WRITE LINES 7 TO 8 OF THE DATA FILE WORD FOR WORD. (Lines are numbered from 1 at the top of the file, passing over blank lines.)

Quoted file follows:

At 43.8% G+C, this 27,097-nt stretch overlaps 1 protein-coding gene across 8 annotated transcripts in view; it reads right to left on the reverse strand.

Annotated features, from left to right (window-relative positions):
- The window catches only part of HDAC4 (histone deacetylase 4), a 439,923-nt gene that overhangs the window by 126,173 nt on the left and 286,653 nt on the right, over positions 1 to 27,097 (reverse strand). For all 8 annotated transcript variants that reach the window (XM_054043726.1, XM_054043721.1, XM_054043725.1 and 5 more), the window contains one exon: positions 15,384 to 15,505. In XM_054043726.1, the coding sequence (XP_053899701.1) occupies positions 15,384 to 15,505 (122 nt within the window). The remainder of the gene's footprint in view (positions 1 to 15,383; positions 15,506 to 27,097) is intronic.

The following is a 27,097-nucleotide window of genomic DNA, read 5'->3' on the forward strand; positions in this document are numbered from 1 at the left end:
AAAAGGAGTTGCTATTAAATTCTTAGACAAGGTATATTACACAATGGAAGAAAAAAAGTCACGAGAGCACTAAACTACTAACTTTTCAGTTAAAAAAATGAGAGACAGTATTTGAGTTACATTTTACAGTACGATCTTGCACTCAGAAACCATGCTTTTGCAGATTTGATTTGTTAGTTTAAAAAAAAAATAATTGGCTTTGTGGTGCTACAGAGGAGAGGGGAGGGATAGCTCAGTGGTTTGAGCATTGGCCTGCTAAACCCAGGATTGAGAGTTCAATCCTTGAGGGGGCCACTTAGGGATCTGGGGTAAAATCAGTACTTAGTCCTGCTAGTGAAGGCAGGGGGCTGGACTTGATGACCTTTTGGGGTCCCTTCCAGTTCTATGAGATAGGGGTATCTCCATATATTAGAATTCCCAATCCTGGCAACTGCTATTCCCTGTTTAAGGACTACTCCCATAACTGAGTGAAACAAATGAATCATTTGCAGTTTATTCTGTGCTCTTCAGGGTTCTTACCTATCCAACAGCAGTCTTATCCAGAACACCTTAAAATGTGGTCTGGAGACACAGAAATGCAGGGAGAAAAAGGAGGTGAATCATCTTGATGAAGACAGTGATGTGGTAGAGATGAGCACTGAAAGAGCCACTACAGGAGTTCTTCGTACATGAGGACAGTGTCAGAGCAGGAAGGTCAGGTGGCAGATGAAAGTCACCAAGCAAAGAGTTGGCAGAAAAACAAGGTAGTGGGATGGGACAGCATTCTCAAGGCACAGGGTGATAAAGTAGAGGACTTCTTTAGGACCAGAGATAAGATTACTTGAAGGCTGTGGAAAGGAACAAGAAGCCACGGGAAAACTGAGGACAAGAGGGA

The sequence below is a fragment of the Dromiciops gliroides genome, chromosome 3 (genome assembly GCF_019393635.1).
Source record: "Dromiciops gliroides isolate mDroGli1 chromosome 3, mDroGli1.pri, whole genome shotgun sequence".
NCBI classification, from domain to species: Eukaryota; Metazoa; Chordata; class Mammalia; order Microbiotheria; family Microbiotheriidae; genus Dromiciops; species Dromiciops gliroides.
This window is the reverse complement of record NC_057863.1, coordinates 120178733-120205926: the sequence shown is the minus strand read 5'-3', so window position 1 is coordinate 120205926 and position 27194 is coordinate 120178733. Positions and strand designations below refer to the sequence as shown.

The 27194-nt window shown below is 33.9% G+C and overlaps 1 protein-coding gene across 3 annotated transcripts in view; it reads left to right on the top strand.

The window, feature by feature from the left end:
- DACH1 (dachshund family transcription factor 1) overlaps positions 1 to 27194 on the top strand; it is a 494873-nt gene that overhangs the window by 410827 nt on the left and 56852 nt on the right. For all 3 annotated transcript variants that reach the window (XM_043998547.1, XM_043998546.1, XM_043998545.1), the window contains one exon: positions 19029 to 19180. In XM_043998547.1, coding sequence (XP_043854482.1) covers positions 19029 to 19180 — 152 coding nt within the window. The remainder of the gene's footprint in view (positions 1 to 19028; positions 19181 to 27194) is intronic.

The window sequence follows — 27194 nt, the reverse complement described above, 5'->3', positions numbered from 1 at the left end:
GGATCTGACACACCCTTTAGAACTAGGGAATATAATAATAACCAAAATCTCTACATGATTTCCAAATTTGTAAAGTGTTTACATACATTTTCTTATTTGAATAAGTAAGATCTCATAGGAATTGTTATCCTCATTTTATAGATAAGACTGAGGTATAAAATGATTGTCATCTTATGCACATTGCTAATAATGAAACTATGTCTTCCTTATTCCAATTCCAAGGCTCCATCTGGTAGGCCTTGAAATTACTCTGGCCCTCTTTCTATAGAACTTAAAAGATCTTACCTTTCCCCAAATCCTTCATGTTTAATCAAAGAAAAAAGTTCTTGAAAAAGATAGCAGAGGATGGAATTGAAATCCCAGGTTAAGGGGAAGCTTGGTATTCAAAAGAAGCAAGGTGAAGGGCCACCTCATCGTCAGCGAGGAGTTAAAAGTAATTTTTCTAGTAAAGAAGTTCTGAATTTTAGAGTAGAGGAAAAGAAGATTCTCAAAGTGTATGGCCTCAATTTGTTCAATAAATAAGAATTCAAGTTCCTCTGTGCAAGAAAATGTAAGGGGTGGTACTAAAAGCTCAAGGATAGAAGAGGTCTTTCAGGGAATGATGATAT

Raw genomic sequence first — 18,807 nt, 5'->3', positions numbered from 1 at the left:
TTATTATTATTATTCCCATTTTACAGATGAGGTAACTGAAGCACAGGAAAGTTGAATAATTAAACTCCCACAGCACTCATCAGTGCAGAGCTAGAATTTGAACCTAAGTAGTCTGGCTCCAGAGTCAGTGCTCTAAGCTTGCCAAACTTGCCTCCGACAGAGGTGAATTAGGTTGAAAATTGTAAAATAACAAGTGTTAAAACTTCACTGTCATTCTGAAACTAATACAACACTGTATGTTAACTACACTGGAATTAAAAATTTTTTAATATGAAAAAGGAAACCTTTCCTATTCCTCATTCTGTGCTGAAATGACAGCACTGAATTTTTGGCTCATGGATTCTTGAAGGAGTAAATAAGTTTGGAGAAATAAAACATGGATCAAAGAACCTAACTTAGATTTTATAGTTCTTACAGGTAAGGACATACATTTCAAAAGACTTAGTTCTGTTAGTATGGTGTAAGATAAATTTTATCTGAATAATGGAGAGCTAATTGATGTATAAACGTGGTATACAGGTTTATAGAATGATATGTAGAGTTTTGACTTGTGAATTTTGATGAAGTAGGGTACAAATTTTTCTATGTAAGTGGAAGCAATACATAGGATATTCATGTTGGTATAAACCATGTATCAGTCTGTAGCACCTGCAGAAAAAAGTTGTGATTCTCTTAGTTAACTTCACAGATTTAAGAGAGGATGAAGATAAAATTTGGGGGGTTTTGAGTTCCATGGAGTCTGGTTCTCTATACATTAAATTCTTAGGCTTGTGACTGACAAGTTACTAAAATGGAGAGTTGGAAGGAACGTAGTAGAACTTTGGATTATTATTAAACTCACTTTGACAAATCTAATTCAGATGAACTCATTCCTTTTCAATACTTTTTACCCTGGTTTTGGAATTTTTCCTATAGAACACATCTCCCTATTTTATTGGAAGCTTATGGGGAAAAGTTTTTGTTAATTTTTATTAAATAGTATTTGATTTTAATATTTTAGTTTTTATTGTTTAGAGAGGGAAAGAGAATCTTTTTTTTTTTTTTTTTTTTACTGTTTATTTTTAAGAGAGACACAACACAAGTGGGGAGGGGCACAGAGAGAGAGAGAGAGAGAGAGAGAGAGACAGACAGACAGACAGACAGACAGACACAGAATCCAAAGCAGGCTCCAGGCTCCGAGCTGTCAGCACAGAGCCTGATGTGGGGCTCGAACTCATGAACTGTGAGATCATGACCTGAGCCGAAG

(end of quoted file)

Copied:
Source record: "Dromiciops gliroides isolate mDroGli1 chromosome 3, mDroGli1.pri, whole genome shotgun sequence".
NCBI classification, from domain to species: Eukaryota; Metazoa; Chordata; class Mammalia; order Microbiotheria; family Microbiotheriidae; genus Dromiciops; species Dromiciops gliroides.